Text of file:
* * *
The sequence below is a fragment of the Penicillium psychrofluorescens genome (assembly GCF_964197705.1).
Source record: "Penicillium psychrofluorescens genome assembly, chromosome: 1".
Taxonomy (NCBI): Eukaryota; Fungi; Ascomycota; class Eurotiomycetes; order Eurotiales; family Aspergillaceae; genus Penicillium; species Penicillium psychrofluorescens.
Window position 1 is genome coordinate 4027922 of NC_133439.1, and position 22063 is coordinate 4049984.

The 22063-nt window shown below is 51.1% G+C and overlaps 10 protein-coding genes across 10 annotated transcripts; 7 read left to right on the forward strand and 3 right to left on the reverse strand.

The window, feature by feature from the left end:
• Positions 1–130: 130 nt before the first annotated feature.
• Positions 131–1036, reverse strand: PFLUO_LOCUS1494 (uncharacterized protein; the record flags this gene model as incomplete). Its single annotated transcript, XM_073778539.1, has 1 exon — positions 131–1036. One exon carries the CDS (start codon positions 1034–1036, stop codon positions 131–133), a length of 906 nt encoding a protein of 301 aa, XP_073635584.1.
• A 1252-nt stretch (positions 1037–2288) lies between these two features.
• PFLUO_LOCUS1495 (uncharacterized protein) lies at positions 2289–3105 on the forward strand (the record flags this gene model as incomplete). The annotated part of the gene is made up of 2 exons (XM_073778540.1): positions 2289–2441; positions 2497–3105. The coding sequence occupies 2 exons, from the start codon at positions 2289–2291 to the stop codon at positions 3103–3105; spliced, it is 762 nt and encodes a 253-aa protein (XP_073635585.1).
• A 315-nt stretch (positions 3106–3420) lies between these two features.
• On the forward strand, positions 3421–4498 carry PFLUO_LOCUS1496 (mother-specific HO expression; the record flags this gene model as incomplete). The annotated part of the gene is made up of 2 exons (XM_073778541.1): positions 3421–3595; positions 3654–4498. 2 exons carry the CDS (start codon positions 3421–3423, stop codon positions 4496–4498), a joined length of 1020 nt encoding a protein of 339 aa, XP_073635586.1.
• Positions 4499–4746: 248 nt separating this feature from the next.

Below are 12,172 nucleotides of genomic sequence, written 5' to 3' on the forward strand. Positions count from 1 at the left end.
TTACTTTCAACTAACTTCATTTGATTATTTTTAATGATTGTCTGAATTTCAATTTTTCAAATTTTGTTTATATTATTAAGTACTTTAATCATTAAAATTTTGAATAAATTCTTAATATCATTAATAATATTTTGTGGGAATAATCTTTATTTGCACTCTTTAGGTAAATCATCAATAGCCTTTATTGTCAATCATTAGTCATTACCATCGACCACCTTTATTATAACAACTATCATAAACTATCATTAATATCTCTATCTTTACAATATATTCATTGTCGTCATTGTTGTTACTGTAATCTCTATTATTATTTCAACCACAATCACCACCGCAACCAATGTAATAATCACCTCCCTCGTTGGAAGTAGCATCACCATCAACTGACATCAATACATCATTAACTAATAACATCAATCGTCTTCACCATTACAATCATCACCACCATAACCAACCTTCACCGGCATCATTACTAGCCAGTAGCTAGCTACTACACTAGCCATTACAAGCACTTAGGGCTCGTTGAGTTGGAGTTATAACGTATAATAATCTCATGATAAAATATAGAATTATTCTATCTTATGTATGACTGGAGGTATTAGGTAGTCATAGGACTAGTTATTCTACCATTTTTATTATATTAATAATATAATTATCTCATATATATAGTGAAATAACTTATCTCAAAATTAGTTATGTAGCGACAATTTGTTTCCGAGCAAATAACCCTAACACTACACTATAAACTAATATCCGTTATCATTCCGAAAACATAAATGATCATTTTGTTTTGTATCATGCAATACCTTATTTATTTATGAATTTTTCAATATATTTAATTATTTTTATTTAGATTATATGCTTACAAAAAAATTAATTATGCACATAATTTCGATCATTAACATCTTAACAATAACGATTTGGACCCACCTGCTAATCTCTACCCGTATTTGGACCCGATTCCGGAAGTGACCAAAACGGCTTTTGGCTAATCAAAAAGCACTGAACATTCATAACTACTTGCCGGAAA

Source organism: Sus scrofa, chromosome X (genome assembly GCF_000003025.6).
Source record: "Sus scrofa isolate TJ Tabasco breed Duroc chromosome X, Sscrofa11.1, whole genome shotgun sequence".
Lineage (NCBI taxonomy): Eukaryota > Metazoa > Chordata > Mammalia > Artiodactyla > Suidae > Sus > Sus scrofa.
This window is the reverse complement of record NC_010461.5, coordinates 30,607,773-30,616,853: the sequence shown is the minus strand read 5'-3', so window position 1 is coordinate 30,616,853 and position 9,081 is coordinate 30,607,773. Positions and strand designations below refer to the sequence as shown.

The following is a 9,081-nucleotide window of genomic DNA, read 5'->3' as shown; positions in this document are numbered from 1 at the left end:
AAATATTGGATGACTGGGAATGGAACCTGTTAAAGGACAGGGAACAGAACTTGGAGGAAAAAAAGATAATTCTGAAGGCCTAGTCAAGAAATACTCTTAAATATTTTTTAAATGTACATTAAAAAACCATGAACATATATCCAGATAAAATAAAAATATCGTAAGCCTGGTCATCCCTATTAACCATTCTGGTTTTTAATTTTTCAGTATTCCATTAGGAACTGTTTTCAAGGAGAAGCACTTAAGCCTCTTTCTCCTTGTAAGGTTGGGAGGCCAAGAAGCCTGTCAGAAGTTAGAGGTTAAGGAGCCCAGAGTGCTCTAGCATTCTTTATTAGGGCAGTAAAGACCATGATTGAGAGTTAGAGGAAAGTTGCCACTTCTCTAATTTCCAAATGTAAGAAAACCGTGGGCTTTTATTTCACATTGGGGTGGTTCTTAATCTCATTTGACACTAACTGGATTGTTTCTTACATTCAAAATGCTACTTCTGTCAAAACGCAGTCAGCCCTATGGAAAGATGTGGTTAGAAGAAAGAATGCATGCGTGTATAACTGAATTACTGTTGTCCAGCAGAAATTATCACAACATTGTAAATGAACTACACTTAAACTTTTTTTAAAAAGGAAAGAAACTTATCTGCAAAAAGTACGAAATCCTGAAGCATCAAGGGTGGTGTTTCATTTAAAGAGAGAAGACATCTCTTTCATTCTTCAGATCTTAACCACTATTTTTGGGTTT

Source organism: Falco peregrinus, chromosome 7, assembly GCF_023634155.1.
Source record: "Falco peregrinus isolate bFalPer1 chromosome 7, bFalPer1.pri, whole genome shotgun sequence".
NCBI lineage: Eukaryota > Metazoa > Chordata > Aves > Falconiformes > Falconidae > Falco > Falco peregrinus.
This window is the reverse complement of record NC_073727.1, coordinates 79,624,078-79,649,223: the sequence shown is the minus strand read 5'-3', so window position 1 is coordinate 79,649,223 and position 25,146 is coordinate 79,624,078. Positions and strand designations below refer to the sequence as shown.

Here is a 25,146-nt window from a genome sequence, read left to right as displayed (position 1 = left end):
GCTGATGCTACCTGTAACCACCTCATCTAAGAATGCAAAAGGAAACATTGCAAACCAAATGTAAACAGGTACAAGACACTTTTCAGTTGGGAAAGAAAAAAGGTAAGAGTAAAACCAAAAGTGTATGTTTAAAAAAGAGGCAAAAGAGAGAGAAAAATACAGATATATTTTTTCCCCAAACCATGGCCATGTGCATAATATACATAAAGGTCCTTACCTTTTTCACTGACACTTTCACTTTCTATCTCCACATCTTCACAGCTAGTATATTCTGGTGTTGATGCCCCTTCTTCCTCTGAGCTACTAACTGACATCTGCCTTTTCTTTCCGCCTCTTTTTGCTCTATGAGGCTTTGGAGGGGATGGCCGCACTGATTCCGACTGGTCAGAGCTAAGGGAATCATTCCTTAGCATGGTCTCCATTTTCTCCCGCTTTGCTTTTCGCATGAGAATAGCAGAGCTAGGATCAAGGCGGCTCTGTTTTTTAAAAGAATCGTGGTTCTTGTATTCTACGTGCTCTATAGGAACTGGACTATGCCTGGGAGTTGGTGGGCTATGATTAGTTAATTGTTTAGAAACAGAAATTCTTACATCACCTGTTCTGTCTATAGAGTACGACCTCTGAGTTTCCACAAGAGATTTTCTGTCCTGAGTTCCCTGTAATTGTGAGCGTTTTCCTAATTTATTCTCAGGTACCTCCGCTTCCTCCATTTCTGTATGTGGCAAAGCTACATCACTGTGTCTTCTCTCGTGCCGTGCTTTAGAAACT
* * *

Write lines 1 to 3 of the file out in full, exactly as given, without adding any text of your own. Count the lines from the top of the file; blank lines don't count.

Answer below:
The sequence below is a fragment of the Penicillium psychrofluorescens genome (assembly GCF_964197705.1).
Source record: "Penicillium psychrofluorescens genome assembly, chromosome: 1".
Taxonomy (NCBI): Eukaryota; Fungi; Ascomycota; class Eurotiomycetes; order Eurotiales; family Aspergillaceae; genus Penicillium; species Penicillium psychrofluorescens.